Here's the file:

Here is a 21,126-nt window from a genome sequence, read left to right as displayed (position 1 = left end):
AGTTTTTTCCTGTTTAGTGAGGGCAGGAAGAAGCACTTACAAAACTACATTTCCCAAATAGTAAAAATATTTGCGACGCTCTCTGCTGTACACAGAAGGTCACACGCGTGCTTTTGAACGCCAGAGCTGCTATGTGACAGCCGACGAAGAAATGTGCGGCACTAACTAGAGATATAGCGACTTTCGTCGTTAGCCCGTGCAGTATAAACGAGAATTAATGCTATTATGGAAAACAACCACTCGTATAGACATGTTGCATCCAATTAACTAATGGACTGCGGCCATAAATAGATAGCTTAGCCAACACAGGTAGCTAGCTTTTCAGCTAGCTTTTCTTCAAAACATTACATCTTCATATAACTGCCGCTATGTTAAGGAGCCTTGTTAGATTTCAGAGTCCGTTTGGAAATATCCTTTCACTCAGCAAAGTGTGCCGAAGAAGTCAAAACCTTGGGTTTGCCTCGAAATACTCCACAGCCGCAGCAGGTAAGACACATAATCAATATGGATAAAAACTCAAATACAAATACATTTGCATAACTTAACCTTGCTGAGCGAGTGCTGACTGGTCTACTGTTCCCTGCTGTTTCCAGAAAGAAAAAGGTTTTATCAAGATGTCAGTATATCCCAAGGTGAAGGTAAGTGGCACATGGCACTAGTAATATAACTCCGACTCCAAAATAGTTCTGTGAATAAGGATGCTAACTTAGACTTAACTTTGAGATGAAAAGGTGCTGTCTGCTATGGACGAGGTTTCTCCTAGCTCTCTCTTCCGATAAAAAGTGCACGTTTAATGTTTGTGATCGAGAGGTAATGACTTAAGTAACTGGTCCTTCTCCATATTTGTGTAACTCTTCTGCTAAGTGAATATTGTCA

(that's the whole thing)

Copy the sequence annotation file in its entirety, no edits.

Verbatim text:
Here is a 21,126-nt window from a genome sequence, read left to right as displayed (position 1 = left end):
AGTTTTTTCCTGTTTAGTGAGGGCAGGAAGAAGCACTTACAAAACTACATTTCCCAAATAGTAAAAATATTTGCGACGCTCTCTGCTGTACACAGAAGGTCACACGCGTGCTTTTGAACGCCAGAGCTGCTATGTGACAGCCGACGAAGAAATGTGCGGCACTAACTAGAGATATAGCGACTTTCGTCGTTAGCCCGTGCAGTATAAACGAGAATTAATGCTATTATGGAAAACAACCACTCGTATAGACATGTTGCATCCAATTAACTAATGGACTGCGGCCATAAATAGATAGCTTAGCCAACACAGGTAGCTAGCTTTTCAGCTAGCTTTTCTTCAAAACATTACATCTTCATATAACTGCCGCTATGTTAAGGAGCCTTGTTAGATTTCAGAGTCCGTTTGGAAATATCCTTTCACTCAGCAAAGTGTGCCGAAGAAGTCAAAACCTTGGGTTTGCCTCGAAATACTCCACAGCCGCAGCAGGTAAGACACATAATCAATATGGATAAAAACTCAAATACAAATACATTTGCATAACTTAACCTTGCTGAGCGAGTGCTGACTGGTCTACTGTTCCCTGCTGTTTCCAGAAAGAAAAAGGTTTTATCAAGATGTCAGTATATCCCAAGGTGAAGGTAAGTGGCACATGGCACTAGTAATATAACTCCGACTCCAAAATAGTTCTGTGAATAAGGATGCTAACTTAGACTTAACTTTGAGATGAAAAGGTGCTGTCTGCTATGGACGAGGTTTCTCCTAGCTCTCTCTTCCGATAAAAAGTGCACGTTTAATGTTTGTGATCGAGAGGTAATGACTTAAGTAACTGGTCCTTCTCCATATTTGTGTAACTCTTCTGCTAAGTGAATATTGTCA